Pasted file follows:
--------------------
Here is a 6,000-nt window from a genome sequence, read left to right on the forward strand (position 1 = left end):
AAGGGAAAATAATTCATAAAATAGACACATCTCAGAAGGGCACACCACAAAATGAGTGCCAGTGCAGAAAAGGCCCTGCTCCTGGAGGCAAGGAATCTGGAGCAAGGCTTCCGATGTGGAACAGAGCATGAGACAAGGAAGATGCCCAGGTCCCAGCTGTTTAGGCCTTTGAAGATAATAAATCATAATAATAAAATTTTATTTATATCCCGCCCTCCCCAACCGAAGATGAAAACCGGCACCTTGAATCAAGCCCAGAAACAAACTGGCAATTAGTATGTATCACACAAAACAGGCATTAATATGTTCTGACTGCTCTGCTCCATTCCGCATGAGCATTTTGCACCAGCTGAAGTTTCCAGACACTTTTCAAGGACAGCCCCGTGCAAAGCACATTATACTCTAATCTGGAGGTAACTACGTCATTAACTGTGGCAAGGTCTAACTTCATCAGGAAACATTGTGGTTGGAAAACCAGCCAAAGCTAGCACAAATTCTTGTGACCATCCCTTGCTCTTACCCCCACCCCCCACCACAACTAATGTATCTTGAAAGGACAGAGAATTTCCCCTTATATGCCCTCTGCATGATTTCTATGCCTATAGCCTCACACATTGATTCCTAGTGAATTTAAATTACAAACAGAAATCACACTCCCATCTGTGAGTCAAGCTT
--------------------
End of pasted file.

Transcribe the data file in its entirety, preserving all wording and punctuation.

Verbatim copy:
Here is a 6,000-nt window from a genome sequence, read left to right on the forward strand (position 1 = left end):
AAGGGAAAATAATTCATAAAATAGACACATCTCAGAAGGGCACACCACAAAATGAGTGCCAGTGCAGAAAAGGCCCTGCTCCTGGAGGCAAGGAATCTGGAGCAAGGCTTCCGATGTGGAACAGAGCATGAGACAAGGAAGATGCCCAGGTCCCAGCTGTTTAGGCCTTTGAAGATAATAAATCATAATAATAAAATTTTATTTATATCCCGCCCTCCCCAACCGAAGATGAAAACCGGCACCTTGAATCAAGCCCAGAAACAAACTGGCAATTAGTATGTATCACACAAAACAGGCATTAATATGTTCTGACTGCTCTGCTCCATTCCGCATGAGCATTTTGCACCAGCTGAAGTTTCCAGACACTTTTCAAGGACAGCCCCGTGCAAAGCACATTATACTCTAATCTGGAGGTAACTACGTCATTAACTGTGGCAAGGTCTAACTTCATCAGGAAACATTGTGGTTGGAAAACCAGCCAAAGCTAGCACAAATTCTTGTGACCATCCCTTGCTCTTACCCCCACCCCCCACCACAACTAATGTATCTTGAAAGGACAGAGAATTTCCCCTTATATGCCCTCTGCATGATTTCTATGCCTATAGCCTCACACATTGATTCCTAGTGAATTTAAATTACAAACAGAAATCACACTCCCATCTGTGAGTCAAGCTT